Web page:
With the announcement that the Beatles were coming on, the teenagers began venting all their saved-up energy. They began screaming. And as the Beatles appeared on the stage, it was like the Fourth of July, what with all the flash bulbs going off all over the Coliseum. Neither screams nor flashbulbs bursting abated significantly in the course of the concert. As for the Beatties themselves: They wore gray suits with lilac stripes and lilac pint shirts; their singing style was easy and open and their music… well, people who like Beatle music like it, and all the words in the world won’t convince those who don’t that it’s really a pretty good thing.

At 6 p.m., between the two concerts in Ring Two, Ring Three was activated. A couple of dozen press people, who had duly presented their letters at each checkpoint, found themselves in a hot, dingy room in the basement of the Coliseum and were given the ground rules for the press conference.

One of the ground rules was that still photographers had priority the first five minutes and then they had to step back so the TV cameras could have clear shooting. So the Beatles came in and stood behind a table and everyone with a camera rushed to the front of the room and stood along the other side of the table. And for five minutes, the Beatles stood there, trying to be casual about the whole thing, while being thoroughly photographed.

Actually that part wasn’t like a circus. That part was like a zoo.

During the press conference proper, the Beatles parried the reporters’ sometimes silly questions with good humor and apparent frankness. The number one issue was whether Paul McCartney was to be married to British actress Jane Asher that evening, as the Associated Press had reported.

No, said Paul. “I just got here today and found out I’m getting married tonight,” he said. Yes, he knows her, he said, but “Really, it (the marriage rumor) was just sort of a joke.” And fellow Beatle George Harrison added, “If she does come here tonight, we’re going out, so we’ll miss her.” The Beatles spoke the truth, as it turned out, for this morning Paul was still unwed.

Asked about all the furor over Beatle John Lennon’s “the Beatles are bigger than Jesus” statements, Beatle John said they’ve all been missing the point. Beatle George said people who think that “need their minds straightened out,” Beatle Paul said it was ridiculous for people to say they despise Jesus and Christianity, and Beatle John concluded that twisting what they said that way “isn’t Christian.” When they were told that a revival would be given at the Seattle Center during their evening concert by an anti-Beatle religious group, Beatle John quipped, “Yeah, we’ll be there.” (The sacred concert, by baritone Fague Springman, drew 250. The Beatles weren’t there).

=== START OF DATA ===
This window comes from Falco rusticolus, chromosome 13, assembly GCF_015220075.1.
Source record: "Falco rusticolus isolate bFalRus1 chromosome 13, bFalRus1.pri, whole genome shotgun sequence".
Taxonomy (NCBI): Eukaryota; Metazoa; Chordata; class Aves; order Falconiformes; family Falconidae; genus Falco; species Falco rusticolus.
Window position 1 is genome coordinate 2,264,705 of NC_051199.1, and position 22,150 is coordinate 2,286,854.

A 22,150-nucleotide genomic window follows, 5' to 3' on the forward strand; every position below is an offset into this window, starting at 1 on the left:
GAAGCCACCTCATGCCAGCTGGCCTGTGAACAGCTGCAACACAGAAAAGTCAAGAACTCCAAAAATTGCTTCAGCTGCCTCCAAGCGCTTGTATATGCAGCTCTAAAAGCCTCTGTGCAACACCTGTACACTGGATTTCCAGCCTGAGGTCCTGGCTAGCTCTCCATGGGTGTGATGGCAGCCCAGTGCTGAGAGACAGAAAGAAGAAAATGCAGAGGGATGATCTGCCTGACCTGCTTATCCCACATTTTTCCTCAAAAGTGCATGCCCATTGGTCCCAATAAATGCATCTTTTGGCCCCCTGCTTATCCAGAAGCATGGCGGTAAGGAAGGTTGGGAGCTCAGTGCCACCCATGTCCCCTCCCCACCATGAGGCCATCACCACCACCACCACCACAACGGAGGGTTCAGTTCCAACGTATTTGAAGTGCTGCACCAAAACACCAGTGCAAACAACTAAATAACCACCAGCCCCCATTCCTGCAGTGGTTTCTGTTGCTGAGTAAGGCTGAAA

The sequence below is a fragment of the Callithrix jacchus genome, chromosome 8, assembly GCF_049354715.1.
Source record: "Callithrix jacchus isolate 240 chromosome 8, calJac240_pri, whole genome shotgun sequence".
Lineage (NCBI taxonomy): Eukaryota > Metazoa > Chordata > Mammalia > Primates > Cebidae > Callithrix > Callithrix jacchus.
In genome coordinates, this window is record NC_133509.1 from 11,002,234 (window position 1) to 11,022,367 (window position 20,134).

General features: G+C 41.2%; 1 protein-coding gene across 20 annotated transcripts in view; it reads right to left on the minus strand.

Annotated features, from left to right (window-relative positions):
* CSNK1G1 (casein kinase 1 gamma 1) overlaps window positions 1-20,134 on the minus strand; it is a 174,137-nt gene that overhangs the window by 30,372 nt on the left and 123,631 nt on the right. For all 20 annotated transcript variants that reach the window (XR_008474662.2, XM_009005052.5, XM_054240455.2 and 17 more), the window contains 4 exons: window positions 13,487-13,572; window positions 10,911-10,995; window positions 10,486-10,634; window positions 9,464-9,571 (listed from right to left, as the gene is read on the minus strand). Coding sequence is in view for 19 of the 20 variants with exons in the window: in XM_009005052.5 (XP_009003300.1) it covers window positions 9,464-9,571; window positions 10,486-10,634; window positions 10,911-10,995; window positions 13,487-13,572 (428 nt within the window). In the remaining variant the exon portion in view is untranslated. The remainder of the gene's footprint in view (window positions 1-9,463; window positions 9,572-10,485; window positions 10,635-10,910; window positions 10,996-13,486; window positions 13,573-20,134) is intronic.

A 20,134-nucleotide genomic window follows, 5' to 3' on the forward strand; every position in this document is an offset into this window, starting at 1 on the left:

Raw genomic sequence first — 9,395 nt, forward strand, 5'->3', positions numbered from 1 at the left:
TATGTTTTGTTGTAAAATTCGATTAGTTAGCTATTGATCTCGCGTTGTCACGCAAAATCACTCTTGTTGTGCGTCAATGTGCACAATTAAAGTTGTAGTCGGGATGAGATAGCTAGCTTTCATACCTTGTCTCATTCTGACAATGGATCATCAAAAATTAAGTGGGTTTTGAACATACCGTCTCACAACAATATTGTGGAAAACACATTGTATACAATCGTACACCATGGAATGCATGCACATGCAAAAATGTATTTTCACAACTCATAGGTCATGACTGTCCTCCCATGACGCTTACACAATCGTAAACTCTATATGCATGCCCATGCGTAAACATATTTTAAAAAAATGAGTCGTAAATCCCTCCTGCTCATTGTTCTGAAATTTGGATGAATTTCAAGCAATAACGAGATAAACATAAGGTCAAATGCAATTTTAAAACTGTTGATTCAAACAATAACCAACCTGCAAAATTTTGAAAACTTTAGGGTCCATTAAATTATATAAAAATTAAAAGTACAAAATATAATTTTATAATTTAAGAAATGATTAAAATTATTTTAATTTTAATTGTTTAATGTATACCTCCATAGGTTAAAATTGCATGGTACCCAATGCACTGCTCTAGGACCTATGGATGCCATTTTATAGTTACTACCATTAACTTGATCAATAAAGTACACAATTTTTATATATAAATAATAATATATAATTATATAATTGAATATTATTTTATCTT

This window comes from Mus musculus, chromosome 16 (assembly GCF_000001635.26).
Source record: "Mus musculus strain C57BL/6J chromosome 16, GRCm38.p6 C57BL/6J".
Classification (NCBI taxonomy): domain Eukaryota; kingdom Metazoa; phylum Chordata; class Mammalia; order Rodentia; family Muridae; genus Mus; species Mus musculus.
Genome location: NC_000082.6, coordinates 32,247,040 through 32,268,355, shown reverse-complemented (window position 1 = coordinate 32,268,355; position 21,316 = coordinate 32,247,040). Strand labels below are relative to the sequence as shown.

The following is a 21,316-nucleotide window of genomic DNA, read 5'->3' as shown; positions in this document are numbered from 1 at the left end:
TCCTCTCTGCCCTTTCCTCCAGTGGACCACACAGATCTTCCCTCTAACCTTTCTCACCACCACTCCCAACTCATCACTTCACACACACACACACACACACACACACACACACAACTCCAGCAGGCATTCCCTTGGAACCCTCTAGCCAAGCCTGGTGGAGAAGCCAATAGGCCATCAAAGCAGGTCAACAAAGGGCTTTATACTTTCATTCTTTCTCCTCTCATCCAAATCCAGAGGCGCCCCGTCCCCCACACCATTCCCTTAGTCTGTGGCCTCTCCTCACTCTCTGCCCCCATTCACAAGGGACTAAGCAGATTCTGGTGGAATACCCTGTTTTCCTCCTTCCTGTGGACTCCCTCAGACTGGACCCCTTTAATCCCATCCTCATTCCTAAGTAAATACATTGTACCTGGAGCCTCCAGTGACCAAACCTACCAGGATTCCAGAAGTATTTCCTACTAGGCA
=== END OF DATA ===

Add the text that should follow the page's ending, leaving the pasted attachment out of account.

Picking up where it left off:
Has the furor hurt their present tour? “The press keeps saying, “See, it hurt you,” but our manager keeps telling us “no,” Beatle Paul said, “and we listen to our manager.”

Then a reporter asked them if, having disposed of religion, they’d like to try American foreign policy. They agreed that they wouldn’t.

Asked if it’s true their average fan is older now than when they started out, Paul said, yes, somewhat older. Was that what they were trying for? “We don’t intend anything,” Paul said.

And a woman, who identified herself as the mother of three, said she was concerned about a statement of theirs that “when Mom loves us we’re dead.” “We were rebels when we said that,” said Paul.

In the evening, there was more picketing and another concert and then the Beatles were whisked off to the airport, taking with them $73,717.81 for their half-hour performances at the two concerts and at the press conference. The gross take for the two concerts — $118,071 — was the largest one-day take in Seattle entertainment history, according to Zollie M. Volchok of Northwest Releasing, the event’s sponsor.

From Kitsap Sun – August 26, 1966

[…] SEATTLE, August 25: I flew from Hollywood the 500 miles north to Seattle with the Beatles, where they did two concerts in the new 15,000-seater arena. The afternoon show drew only 8,000, but the later one was a sell-out, setting a new attendance record.

The seats were very near the Beatles, in comparison with the stadium’s scats, out no one tried to rush the stage at either show.

The Beatles, dressed in drab olive green suits from London’s Hung-On-You boutique, obviously enjoyed the closer contact with the fans, as well as the good behaviour from them.

Only a faulty microphone, which swivelled out of control and forced Paul to teeter over the edge of the stage to get his mouth in front of it, marred the proceedings (but this brought laughs, so it was probably an asset).

A lifeless Press conference was held between shows, the only highlight being Paul’s denial of a Wire Service report that he and Jane Asher were marrying in Seattle.

Paul got a laugh when he answered frankly: “It wouldn’t do her any good to fly here. I’m flying out tonight.” […]

From New Musical Express – September 2, 1966
From New Musical Express – September 2, 1966

Last updated on September 13, 2023

Exit mobile version